Goldendale Observatory State Park
|Goldendale Observatory State Park|
|Area||5 acres (2.0 ha)|
|Operated by||Washington State Parks and Recreation Commission|
Goldendale Observatory State Park is an educational facility near Goldendale, Washington. It was acquired by the state of Washington in 1980, after being operated by the Goldendale Observatory Corporation since October 13, 1973.
The park consists of 5 acres (20,000 m2) of ground located on top of a 2,100 ft (640 m) hill. Access is via a winding road through an oak forest. The site includes a small picnic area, an interpretive center, amphitheater, and the observatory. It has several telescopes, including the main instrument. It receives about 30-40,000 visitors per year.
The telescope was the work of four amateur astronomers — M.W. McConnell, John Marshall, Don Conner and O.W. VanderVelden — who built a 24.5 in (620 mm) Cassegrain reflecting telescope. This instrument was originally intended for Clark College in Vancouver, Washington. However, due to the typically cloudy weather on the windward side of the Cascade Mountain Range, the four were looking for a less cloudy area to place the telescope. While getting food and gas from Goldendale, one of the workers at a diner came by and told the four that they could build the telescope in Goldendale. After some reluctance, an agreement was made and the telescope was donated to Goldendale on the condition that Goldendale will make an observatory for the telescope. A local, non-profit organization was created to make the observatory which was constructed on this hilltop to the north of the town, soon to become a public education center. The observatory dome has a diameter of 20 ft (6.1 m).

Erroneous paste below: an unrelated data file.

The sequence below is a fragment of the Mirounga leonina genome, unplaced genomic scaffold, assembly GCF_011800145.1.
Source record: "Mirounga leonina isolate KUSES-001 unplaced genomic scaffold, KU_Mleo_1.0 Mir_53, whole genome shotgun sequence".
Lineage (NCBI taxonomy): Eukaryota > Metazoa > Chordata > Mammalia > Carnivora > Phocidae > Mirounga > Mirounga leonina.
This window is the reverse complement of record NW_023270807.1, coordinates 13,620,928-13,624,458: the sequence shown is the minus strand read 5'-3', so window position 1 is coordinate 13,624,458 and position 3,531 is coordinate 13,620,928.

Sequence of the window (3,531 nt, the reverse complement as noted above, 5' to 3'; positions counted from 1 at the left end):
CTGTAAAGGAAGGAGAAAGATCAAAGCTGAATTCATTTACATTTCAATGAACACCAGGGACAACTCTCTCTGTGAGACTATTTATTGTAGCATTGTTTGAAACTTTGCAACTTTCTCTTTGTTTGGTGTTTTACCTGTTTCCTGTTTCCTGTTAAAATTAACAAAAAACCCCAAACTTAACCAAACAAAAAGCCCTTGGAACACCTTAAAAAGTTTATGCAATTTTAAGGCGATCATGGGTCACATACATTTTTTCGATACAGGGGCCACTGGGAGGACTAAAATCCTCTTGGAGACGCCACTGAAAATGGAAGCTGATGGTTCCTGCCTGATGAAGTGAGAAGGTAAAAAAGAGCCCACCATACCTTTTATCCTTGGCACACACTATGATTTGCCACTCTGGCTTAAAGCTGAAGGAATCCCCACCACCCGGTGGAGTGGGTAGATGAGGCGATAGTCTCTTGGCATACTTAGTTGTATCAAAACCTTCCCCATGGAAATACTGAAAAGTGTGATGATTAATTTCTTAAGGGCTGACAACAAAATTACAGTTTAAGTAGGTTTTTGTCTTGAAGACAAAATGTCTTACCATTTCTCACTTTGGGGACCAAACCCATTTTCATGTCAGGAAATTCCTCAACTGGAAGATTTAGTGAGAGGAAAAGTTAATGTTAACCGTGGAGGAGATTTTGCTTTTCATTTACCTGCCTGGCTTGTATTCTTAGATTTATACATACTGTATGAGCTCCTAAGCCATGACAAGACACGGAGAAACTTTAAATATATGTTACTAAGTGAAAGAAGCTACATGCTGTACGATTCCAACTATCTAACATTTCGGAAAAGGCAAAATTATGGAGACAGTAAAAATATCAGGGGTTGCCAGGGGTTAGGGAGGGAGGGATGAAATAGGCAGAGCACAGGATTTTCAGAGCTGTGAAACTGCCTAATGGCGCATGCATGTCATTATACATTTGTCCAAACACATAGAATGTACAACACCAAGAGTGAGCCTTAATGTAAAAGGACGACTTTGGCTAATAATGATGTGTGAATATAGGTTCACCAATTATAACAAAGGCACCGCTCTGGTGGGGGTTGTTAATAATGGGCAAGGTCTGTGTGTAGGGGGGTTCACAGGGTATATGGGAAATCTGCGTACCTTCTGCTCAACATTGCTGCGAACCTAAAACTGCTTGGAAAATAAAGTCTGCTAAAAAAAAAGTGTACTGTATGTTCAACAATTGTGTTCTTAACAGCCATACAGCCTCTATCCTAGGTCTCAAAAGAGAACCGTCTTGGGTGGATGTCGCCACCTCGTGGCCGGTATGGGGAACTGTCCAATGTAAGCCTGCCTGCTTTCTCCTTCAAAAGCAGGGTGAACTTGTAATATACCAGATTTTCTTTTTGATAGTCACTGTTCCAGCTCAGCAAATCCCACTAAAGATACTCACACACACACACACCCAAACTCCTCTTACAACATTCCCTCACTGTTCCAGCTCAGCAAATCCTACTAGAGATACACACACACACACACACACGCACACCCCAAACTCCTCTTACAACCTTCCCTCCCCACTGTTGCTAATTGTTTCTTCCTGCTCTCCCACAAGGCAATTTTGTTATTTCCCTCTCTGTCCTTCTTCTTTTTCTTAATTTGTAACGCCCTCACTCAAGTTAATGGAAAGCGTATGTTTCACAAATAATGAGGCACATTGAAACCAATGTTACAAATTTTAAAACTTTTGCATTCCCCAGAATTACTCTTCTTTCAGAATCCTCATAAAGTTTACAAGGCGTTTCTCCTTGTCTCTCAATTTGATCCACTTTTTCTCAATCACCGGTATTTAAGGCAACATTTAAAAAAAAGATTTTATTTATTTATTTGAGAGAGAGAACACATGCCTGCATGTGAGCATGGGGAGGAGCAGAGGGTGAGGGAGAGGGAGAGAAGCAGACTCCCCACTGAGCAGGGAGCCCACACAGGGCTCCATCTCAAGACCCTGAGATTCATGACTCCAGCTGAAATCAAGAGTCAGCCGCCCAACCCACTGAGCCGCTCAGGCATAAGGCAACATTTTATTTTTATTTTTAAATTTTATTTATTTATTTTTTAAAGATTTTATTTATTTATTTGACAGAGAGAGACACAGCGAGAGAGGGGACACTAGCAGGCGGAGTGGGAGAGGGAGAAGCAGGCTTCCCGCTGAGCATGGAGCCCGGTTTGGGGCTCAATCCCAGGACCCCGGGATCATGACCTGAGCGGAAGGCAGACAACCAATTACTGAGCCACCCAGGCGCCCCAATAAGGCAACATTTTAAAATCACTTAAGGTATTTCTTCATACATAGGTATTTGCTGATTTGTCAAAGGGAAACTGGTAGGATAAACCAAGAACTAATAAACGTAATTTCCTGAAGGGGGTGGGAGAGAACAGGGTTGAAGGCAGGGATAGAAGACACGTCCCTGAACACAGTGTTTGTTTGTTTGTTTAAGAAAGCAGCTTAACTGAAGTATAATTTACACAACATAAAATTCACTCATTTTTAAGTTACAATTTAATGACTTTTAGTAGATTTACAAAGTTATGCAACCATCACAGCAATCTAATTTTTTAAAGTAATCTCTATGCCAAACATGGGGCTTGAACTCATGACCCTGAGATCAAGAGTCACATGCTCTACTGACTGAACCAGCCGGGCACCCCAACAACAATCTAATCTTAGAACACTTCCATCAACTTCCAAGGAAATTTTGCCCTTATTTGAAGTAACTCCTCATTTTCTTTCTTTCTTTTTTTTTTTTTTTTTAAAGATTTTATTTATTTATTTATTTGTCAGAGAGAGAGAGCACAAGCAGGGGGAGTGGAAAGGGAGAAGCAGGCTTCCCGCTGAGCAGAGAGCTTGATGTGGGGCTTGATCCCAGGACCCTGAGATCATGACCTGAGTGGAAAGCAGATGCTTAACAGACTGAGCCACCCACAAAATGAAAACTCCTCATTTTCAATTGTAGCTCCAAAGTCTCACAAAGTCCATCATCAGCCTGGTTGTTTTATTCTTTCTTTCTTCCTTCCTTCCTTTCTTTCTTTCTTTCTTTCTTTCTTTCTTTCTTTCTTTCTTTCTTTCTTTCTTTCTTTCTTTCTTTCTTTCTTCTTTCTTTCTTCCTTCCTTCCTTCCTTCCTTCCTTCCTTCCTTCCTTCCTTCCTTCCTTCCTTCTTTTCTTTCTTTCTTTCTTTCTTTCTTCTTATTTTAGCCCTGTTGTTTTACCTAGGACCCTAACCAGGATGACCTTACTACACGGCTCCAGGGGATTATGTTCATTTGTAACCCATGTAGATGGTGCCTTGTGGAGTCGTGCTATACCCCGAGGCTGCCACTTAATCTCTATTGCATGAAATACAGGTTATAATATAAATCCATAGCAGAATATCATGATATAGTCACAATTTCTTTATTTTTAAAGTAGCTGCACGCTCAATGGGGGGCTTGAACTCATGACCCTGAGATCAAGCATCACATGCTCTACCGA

On February 26, 1979, the observatory served as the National Astronomical League official headquarters during a solar eclipse which occurred on February 26, 1979, six years after the observatory opened. Approximately 15,000 people came to the town of Goldendale on that date to observe the eclipse.
The observatory has been threatened with closure due to state budget cuts several times beginning in 1980, but has thus far managed to remain in operation.
In 2010, the Observatory's 5 acres (20,000 m2) was designated by the International Dark Sky Association as a Dark Sky Park.
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